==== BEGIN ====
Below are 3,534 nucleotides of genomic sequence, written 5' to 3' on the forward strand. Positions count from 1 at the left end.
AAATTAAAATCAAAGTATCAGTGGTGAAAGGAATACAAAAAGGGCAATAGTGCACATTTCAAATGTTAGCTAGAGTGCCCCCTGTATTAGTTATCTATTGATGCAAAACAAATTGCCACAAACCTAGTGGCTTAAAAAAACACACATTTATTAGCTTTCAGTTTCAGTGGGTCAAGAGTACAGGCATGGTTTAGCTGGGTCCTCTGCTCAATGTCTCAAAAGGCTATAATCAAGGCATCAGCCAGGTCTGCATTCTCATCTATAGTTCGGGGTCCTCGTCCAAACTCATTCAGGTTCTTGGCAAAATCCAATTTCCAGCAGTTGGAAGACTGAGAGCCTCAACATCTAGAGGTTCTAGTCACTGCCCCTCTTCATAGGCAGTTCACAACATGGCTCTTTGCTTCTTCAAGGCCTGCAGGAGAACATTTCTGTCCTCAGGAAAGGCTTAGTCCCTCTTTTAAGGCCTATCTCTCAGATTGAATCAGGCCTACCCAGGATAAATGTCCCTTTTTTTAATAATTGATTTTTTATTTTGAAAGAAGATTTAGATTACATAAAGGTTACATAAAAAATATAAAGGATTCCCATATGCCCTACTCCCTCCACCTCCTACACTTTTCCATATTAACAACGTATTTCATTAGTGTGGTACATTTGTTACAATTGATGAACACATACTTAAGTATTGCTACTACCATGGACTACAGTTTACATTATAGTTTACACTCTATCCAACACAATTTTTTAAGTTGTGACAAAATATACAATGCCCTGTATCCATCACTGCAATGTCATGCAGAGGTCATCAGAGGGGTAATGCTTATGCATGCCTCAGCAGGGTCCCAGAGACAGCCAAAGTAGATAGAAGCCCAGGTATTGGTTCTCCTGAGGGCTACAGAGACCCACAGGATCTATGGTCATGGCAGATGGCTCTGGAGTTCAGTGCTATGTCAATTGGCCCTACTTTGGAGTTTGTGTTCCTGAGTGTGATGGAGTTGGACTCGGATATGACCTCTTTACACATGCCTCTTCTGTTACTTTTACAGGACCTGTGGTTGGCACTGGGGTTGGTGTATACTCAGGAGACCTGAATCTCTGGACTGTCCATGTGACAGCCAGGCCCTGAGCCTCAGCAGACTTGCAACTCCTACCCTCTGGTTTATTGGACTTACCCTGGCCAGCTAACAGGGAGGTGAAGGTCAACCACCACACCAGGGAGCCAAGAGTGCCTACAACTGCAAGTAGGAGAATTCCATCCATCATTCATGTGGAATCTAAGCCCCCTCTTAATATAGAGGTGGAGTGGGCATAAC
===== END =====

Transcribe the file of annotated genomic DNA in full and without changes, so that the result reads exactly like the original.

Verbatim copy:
Below are 3,534 nucleotides of genomic sequence, written 5' to 3' on the forward strand. Positions count from 1 at the left end.
AAATTAAAATCAAAGTATCAGTGGTGAAAGGAATACAAAAAGGGCAATAGTGCACATTTCAAATGTTAGCTAGAGTGCCCCCTGTATTAGTTATCTATTGATGCAAAACAAATTGCCACAAACCTAGTGGCTTAAAAAAACACACATTTATTAGCTTTCAGTTTCAGTGGGTCAAGAGTACAGGCATGGTTTAGCTGGGTCCTCTGCTCAATGTCTCAAAAGGCTATAATCAAGGCATCAGCCAGGTCTGCATTCTCATCTATAGTTCGGGGTCCTCGTCCAAACTCATTCAGGTTCTTGGCAAAATCCAATTTCCAGCAGTTGGAAGACTGAGAGCCTCAACATCTAGAGGTTCTAGTCACTGCCCCTCTTCATAGGCAGTTCACAACATGGCTCTTTGCTTCTTCAAGGCCTGCAGGAGAACATTTCTGTCCTCAGGAAAGGCTTAGTCCCTCTTTTAAGGCCTATCTCTCAGATTGAATCAGGCCTACCCAGGATAAATGTCCCTTTTTTTAATAATTGATTTTTTATTTTGAAAGAAGATTTAGATTACATAAAGGTTACATAAAAAATATAAAGGATTCCCATATGCCCTACTCCCTCCACCTCCTACACTTTTCCATATTAACAACGTATTTCATTAGTGTGGTACATTTGTTACAATTGATGAACACATACTTAAGTATTGCTACTACCATGGACTACAGTTTACATTATAGTTTACACTCTATCCAACACAATTTTTTAAGTTGTGACAAAATATACAATGCCCTGTATCCATCACTGCAATGTCATGCAGAGGTCATCAGAGGGGTAATGCTTATGCATGCCTCAGCAGGGTCCCAGAGACAGCCAAAGTAGATAGAAGCCCAGGTATTGGTTCTCCTGAGGGCTACAGAGACCCACAGGATCTATGGTCATGGCAGATGGCTCTGGAGTTCAGTGCTATGTCAATTGGCCCTACTTTGGAGTTTGTGTTCCTGAGTGTGATGGAGTTGGACTCGGATATGACCTCTTTACACATGCCTCTTCTGTTACTTTTACAGGACCTGTGGTTGGCACTGGGGTTGGTGTATACTCAGGAGACCTGAATCTCTGGACTGTCCATGTGACAGCCAGGCCCTGAGCCTCAGCAGACTTGCAACTCCTACCCTCTGGTTTATTGGACTTACCCTGGCCAGCTAACAGGGAGGTGAAGGTCAACCACCACACCAGGGAGCCAAGAGTGCCTACAACTGCAAGTAGGAGAATTCCATCCATCATTCATGTGGAATCTAAGCCCCCTCTTAATATAGAGGTGGAGTGGGCATAAC